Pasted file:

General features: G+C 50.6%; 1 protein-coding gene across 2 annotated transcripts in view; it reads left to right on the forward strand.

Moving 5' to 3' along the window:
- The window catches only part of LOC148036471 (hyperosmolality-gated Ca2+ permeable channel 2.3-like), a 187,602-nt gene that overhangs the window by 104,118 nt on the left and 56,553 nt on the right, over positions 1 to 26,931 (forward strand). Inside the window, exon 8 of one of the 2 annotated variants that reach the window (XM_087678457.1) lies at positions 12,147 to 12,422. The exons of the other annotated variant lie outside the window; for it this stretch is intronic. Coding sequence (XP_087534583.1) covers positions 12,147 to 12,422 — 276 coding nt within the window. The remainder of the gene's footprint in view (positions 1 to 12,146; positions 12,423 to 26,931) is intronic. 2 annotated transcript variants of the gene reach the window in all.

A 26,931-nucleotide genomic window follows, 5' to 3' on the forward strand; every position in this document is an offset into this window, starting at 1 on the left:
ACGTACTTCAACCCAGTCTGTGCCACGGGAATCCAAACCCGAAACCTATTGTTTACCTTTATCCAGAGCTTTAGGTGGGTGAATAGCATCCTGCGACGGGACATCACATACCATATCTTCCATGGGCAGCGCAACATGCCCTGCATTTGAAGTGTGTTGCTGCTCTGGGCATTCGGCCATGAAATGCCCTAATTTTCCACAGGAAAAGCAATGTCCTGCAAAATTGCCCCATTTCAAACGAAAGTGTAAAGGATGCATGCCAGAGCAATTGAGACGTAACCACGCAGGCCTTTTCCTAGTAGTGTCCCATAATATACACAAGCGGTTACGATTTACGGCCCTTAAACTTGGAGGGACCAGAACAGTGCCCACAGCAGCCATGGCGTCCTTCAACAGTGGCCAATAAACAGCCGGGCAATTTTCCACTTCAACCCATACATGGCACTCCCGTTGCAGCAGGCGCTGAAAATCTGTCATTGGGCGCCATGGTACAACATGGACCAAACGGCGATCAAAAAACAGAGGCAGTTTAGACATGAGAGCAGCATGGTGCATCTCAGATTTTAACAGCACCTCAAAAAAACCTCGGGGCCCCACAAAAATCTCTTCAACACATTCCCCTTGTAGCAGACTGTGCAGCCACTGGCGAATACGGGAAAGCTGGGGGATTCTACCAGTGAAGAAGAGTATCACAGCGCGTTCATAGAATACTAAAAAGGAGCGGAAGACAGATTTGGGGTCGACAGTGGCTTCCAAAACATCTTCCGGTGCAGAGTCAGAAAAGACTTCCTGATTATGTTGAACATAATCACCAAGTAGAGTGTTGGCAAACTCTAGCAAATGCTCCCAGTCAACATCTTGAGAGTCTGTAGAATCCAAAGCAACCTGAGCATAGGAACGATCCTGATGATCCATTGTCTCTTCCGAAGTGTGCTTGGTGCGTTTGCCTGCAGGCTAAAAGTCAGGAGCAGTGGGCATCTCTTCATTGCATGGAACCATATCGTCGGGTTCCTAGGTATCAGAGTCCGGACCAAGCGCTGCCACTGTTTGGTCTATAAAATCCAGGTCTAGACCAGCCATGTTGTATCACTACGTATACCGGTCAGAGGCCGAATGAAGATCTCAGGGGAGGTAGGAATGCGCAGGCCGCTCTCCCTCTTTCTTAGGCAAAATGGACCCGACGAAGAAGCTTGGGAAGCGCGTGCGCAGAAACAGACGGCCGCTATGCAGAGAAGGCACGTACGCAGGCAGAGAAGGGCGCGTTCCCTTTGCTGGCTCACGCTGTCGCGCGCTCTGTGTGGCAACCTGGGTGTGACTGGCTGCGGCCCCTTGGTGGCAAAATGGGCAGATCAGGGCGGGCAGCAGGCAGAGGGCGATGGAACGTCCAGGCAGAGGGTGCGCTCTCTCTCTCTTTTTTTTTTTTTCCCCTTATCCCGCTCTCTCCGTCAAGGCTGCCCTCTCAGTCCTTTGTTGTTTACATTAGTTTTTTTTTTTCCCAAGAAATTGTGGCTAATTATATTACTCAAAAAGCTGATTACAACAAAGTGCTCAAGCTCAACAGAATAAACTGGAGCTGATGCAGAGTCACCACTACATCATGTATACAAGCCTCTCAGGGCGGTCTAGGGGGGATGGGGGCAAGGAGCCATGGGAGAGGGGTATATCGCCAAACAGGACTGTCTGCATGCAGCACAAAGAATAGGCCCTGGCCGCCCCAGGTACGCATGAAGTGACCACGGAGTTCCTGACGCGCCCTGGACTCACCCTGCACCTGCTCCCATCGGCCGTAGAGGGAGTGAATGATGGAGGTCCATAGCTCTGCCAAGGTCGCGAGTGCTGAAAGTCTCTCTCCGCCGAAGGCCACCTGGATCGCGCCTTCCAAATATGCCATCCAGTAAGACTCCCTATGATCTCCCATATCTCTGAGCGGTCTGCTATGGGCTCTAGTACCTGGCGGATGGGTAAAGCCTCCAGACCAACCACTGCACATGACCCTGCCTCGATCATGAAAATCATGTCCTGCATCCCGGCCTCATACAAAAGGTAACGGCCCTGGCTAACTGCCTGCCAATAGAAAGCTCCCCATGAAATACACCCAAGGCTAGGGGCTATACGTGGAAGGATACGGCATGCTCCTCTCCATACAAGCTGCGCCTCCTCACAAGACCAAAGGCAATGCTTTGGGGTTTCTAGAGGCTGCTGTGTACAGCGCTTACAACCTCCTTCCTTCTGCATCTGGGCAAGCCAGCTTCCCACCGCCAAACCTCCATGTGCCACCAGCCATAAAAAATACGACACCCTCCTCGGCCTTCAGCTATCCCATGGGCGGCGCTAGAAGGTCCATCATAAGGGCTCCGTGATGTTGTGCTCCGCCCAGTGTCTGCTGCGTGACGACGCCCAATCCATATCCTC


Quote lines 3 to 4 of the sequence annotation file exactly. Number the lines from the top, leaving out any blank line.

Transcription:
- The window catches only part of LOC148036471 (hyperosmolality-gated Ca2+ permeable channel 2.3-like), a 187,602-nt gene that overhangs the window by 104,118 nt on the left and 56,553 nt on the right, over positions 1 to 26,931 (forward strand). Inside the window, exon 8 of one of the 2 annotated variants that reach the window (XM_087678457.1) lies at positions 12,147 to 12,422. The exons of the other annotated variant lie outside the window; for it this stretch is intronic. Coding sequence (XP_087534583.1) covers positions 12,147 to 12,422 — 276 coding nt within the window. The remainder of the gene's footprint in view (positions 1 to 12,146; positions 12,423 to 26,931) is intronic. 2 annotated transcript variants of the gene reach the window in all.

A 26,931-nucleotide genomic window follows, 5' to 3' on the forward strand; every position in this document is an offset into this window, starting at 1 on the left: